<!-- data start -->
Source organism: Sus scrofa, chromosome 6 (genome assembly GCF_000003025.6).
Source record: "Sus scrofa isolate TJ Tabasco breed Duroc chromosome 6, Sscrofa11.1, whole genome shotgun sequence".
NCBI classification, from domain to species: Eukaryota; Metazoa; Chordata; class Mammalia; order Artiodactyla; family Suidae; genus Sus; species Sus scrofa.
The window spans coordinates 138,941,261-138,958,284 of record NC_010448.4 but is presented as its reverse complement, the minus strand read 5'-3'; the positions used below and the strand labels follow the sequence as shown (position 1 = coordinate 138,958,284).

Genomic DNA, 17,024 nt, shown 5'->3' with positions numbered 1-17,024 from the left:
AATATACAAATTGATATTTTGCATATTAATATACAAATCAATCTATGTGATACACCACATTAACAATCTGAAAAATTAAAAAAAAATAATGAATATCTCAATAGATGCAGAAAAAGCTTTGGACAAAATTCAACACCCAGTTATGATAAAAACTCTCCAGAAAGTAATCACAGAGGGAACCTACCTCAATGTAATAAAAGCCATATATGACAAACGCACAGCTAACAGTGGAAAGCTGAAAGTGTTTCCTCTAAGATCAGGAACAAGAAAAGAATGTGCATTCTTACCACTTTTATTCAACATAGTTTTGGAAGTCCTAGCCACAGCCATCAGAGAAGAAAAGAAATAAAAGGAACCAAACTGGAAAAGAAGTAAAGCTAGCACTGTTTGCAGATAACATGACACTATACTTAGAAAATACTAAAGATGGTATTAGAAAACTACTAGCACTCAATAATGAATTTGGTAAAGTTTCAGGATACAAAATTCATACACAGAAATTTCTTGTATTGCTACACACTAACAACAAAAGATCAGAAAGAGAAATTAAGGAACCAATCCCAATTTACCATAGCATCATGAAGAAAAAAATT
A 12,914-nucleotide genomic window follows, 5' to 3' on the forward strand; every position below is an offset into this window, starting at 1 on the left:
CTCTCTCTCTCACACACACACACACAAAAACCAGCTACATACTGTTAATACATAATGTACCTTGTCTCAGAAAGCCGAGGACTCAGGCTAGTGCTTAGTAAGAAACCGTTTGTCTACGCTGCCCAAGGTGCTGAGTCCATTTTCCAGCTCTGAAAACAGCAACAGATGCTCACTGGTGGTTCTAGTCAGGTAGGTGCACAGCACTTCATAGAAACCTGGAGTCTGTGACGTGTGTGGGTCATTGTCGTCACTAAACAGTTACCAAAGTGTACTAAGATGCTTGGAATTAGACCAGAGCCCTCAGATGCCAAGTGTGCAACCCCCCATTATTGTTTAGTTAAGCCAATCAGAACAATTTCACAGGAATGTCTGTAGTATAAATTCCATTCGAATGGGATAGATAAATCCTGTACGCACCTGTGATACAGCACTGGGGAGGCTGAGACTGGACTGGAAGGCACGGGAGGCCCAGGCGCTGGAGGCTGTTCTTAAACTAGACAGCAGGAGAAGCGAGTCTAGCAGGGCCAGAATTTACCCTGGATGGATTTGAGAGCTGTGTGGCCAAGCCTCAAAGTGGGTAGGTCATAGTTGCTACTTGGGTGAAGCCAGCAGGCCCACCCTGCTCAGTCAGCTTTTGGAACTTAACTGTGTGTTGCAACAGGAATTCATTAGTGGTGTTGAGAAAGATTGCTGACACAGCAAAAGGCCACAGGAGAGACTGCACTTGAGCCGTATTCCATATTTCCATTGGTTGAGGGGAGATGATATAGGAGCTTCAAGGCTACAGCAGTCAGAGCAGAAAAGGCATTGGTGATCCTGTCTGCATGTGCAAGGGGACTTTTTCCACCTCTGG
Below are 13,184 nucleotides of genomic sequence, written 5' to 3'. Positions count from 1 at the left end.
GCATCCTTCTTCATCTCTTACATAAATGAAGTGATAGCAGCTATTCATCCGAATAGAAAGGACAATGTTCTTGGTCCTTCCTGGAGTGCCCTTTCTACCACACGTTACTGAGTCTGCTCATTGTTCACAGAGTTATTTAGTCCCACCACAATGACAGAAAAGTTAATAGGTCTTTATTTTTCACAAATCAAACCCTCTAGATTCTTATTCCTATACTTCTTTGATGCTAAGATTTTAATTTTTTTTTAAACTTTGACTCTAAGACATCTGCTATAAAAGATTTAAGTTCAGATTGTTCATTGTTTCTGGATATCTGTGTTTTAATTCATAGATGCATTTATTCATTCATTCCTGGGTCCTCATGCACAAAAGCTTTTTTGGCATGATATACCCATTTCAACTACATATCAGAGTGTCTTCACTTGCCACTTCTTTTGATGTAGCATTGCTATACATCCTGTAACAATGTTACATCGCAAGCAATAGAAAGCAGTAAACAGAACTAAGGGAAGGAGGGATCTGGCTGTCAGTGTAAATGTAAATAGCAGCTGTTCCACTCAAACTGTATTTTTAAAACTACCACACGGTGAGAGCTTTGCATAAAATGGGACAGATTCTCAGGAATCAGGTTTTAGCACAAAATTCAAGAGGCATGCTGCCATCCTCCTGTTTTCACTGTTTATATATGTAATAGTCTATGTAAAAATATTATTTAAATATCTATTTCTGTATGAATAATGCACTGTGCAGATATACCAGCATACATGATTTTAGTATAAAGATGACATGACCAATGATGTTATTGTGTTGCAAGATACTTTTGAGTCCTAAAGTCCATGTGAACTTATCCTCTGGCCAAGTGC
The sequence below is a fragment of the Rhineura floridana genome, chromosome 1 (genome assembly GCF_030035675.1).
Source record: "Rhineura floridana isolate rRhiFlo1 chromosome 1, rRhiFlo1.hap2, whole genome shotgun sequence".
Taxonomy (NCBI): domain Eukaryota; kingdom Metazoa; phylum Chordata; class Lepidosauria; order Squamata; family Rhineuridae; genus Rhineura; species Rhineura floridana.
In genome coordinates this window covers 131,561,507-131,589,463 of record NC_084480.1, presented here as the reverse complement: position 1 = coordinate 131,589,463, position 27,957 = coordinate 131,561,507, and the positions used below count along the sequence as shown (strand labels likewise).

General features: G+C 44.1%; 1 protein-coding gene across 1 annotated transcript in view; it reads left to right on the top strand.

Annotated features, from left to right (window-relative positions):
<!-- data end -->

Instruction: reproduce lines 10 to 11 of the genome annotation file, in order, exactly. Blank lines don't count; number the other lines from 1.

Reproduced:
GCATCCTTCTTCATCTCTTACATAAATGAAGTGATAGCAGCTATTCATCCGAATAGAAAGGACAATGTTCTTGGTCCTTCCTGGAGTGCCCTTTCTACCACACGTTACTGAGTCTGCTCATTGTTCACAGAGTTATTTAGTCCCACCACAATGACAGAAAAGTTAATAGGTCTTTATTTTTCACAAATCAAACCCTCTAGATTCTTATTCCTATACTTCTTTGATGCTAAGATTTTAATTTTTTTTTAAACTTTGACTCTAAGACATCTGCTATAAAAGATTTAAGTTCAGATTGTTCATTGTTTCTGGATATCTGTGTTTTAATTCATAGATGCATTTATTCATTCATTCCTGGGTCCTCATGCACAAAAGCTTTTTTGGCATGATATACCCATTTCAACTACATATCAGAGTGTCTTCACTTGCCACTTCTTTTGATGTAGCATTGCTATACATCCTGTAACAATGTTACATCGCAAGCAATAGAAAGCAGTAAACAGAACTAAGGGAAGGAGGGATCTGGCTGTCAGTGTAAATGTAAATAGCAGCTGTTCCACTCAAACTGTATTTTTAAAACTACCACACGGTGAGAGCTTTGCATAAAATGGGACAGATTCTCAGGAATCAGGTTTTAGCACAAAATTCAAGAGGCATGCTGCCATCCTCCTGTTTTCACTGTTTATATATGTAATAGTCTATGTAAAAATATTATTTAAATATCTATTTCTGTATGAATAATGCACTGTGCAGATATACCAGCATACATGATTTTAGTATAAAGATGACATGACCAATGATGTTATTGTGTTGCAAGATACTTTTGAGTCCTAAAGTCCATGTGAACTTATCCTCTGGCCAAGTGC
The sequence below is a fragment of the Rhineura floridana genome, chromosome 1 (genome assembly GCF_030035675.1).